Additionally, I’ve discovered that this dress is one of those pieces that seem to go with everything in my wardrobe. The heathery pinks of my Wilhelmina and the golden green tones of my hand spun shawl gives it an earthy look, blue and green tones makes it more ethereal, while reds, orange and browns give the dress a wholly cheerful vibe, as charcoal and sheep tones keep an outfit with this dress grounded.
A Long Expected Duffle Coat
Feels a bit odd to already talk about my Plaid Duffle Coat in the year wrap up given that it only just appeared on the blog but ah well such is the life of early winter makes. With the quilt this is the standout make of this year to come off of the sewing machine. It’s been such a long time of dreaming, building skills, gathering materials that it on the one hand feels unreal to now be able to wear it everyday and on the other hand completely natural and normal to now have a handmade coat since it’s been so long coming. I finished my first piece of outerwear and it’s been so rewarding to have made something that keeps me warm and cosy in the cold outside. A garment that really gets put through it all with walking and biking through all sorts of weather in winter.
It’s also a testimony to how far I’ve come in my sewing journey; in terms of techniques and skill building but also in terms of wardrobe and what I want to work on. I don’t mind setting aside weeks or months to work on a project I really want to make and in that it starts to kind of mirror my knitting practise where I can spend months working on allover colourwork garments. I mean I’ve always been a slow sewist and dresses usually still take me a couple of weekends of sewing to finish and that was never a problem. While I obviously also will still be working on those everyday garments that will take me less than months of work to finish I like that there now is room for both kind of projects.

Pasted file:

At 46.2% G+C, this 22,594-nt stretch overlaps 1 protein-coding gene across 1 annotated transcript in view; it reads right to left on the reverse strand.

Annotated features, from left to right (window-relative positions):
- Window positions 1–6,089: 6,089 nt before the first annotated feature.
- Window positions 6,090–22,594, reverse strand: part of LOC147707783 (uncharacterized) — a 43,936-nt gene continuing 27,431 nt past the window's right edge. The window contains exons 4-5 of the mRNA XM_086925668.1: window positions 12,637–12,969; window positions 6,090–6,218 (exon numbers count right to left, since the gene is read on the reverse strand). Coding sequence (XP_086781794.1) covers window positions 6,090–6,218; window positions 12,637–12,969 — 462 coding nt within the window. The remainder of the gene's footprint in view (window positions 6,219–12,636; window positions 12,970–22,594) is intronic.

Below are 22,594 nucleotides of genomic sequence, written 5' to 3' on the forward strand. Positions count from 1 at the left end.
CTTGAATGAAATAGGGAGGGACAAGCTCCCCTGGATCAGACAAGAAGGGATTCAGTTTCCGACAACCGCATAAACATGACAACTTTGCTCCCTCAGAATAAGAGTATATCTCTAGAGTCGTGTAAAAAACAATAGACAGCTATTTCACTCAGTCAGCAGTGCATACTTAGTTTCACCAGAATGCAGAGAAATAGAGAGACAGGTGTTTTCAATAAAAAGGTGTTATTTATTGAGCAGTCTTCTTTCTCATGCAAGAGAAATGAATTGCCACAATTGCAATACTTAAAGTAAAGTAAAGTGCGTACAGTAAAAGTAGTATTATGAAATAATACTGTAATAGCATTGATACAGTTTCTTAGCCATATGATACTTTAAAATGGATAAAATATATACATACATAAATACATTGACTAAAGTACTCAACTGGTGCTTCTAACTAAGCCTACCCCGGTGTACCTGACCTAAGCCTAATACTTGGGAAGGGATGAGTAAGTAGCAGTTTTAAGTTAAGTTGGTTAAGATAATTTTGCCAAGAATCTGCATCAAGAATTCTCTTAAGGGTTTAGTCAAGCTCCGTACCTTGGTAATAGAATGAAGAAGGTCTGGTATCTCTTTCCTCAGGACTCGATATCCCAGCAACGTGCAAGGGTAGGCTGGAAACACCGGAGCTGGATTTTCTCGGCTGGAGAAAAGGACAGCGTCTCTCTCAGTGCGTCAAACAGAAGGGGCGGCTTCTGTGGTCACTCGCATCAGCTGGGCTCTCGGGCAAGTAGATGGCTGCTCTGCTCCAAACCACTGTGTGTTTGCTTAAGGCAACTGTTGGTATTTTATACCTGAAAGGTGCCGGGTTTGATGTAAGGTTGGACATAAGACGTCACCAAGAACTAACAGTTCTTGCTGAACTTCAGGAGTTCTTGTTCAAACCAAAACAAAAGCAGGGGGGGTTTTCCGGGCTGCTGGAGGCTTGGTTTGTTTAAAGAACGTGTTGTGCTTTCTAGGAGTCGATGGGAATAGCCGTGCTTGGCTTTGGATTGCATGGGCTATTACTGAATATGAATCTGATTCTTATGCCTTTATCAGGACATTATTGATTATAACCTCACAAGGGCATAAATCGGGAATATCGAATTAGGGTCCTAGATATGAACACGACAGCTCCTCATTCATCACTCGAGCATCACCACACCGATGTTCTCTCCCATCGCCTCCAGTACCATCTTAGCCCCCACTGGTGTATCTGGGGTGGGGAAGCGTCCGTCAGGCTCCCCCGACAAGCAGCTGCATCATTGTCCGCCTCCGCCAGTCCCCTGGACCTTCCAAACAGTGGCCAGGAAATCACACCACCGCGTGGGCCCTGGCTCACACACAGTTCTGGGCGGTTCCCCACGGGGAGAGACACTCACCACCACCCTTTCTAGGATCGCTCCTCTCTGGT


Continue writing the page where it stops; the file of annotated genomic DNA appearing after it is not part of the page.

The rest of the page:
Without a shadow of a doubt finishing my first quilt is among my proudest and joy bringing achievements this year. It’s the one thing I still look at in wonder that my hands made it after dreaming about making a quilt for such a long time. It’s been well used since I finished it earlier in the year and since the weather turned colder it has been used every day and it even went through and survived its first time in the washing machine without a problem! Of course, the past weeks the colours in the quilt read to me as very festive. It was not intended that way, but with the house decked out in yule decorations with twinkle lights, stars stars, pine bought and little red kabouters how could I not?
The project was such a delight to make and now use that I’ve started to prepare more seriously for my next quilt project. Ever since I finished this quilt my head has been brimming with ideas for future quilt project so I’m spoiled for choice (sadly less spoiled for time). I mean to use part of the holiday period to get started on this next project so finger crossed that will happen.